Brussels is the venue for experts and practitioners to discuss how SMEs internationalise

Published: 1 November 2006 at 11:49

An event to be held at the British Embassy in Brussels later this month will see experts and practitioners discussing the challenges facing SMEs in international markets. They will be debating why most small businesses do not expand into international markets even when they are a major source of growth and job creation both regionally and nationally.

As the level of cross border trade in the EU is unusually low many commentators have postulated that this low level of participation is due to the existence of various barriers, tariff and non-tariff, which are particularly damaging to SME involvement in international markets.

The Centre for International Business at Anglia Ruskin University, Cambridge has extensive experience of both assessing the efficacy of these services and programmes and of working with companies that are seeking to grow their international business. At the seminar on 21 November at The British Embassy, Professor Terry Mughan and Professor Lester Lloyd-Reason will present their findings and solutions to help SMEs overcome these barriers.

After carrying out a large-scale study of SMEs in the East of England, the Centre has recently completed a project which concentrated on obtaining a better understanding of medium-sized companies in the region. These can be real motors of growth but go largely ignored as most efforts and resources are directed at the first-time exporter. Terry said ‘We conducted thorough audits and diagnostics of these firms and their international operations and the Centre’s experts then went on to help companies address these issues and expand their international business.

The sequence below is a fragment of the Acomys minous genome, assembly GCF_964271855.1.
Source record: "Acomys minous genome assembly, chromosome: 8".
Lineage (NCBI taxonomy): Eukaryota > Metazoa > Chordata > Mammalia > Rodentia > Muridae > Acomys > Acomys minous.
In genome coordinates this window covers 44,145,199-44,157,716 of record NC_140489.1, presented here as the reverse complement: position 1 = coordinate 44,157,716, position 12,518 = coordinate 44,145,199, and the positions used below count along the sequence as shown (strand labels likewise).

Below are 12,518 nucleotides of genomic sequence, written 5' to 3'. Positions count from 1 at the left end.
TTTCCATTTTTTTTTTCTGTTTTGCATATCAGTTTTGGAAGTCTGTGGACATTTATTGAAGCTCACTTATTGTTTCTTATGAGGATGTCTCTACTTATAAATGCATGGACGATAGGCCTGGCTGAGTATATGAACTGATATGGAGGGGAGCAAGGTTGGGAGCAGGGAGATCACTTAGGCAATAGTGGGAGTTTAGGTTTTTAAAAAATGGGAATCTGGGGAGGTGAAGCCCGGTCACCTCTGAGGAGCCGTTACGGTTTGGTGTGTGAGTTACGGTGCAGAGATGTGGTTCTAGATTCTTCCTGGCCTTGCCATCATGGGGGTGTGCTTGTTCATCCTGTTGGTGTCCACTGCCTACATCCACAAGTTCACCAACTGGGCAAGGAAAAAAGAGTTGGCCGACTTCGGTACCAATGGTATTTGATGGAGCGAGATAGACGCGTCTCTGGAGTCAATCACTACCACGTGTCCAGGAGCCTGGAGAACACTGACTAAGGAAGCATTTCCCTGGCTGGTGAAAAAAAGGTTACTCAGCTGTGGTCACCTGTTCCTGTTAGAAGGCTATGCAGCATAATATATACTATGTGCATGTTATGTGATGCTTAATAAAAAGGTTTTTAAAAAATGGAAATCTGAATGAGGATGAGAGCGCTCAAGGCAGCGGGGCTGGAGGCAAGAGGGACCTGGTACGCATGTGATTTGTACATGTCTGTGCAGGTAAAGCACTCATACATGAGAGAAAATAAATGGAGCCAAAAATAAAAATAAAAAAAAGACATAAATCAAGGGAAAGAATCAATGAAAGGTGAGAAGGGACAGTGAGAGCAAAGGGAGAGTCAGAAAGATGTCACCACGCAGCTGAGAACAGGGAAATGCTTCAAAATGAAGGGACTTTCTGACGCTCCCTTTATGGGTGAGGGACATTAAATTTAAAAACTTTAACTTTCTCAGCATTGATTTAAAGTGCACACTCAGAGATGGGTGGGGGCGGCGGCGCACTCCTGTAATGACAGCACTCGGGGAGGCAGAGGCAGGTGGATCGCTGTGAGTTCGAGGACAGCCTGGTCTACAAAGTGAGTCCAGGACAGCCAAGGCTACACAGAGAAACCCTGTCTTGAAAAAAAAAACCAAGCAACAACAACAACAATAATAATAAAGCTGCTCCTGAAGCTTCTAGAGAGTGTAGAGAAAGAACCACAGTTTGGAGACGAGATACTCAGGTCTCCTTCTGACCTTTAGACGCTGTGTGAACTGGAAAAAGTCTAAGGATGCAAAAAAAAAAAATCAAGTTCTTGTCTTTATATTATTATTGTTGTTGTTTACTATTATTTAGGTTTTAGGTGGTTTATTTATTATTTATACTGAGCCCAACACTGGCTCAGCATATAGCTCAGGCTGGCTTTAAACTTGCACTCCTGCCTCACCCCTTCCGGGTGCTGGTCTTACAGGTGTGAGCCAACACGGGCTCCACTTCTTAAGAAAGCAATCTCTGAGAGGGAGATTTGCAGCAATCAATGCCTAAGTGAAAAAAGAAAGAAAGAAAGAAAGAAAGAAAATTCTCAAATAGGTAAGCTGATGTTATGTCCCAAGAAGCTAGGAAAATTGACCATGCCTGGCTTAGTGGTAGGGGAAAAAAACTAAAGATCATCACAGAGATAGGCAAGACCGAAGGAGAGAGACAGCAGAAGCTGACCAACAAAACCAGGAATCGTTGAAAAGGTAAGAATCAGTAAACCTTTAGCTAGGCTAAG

The expertise of the Centre for International Business of Anglia Ruskin University was identified by the Organisation for Economic Cooperation and Development (OECD) who engaged them in conducting a 44 country study. 

“It is fitting that, in an era of globalisation, the OECD should carry out this major transnational study”,

says Lester.

“It has enabled us to see what prevents SMEs in many countries from trading internationally and what kind of support they need.”

Terry sees the Brussels seminar as an ideal opportunity to share the knowledge gained from these projects and link up with others who want to move this field of work on.

“SMEs go international for all kinds of reasons; to sell, to source, to innovate, to survive, to grow. All of these things can be done well or badly and there is a real need for better support to ensure they are done well.”

To find out more about some of the barriers facing SMEs and some solutions from top ranking experts from Anglia Ruskin at Cambridge, register for the event taking place at the British Embassy in Brussels on 21 November at www.eastofengland.be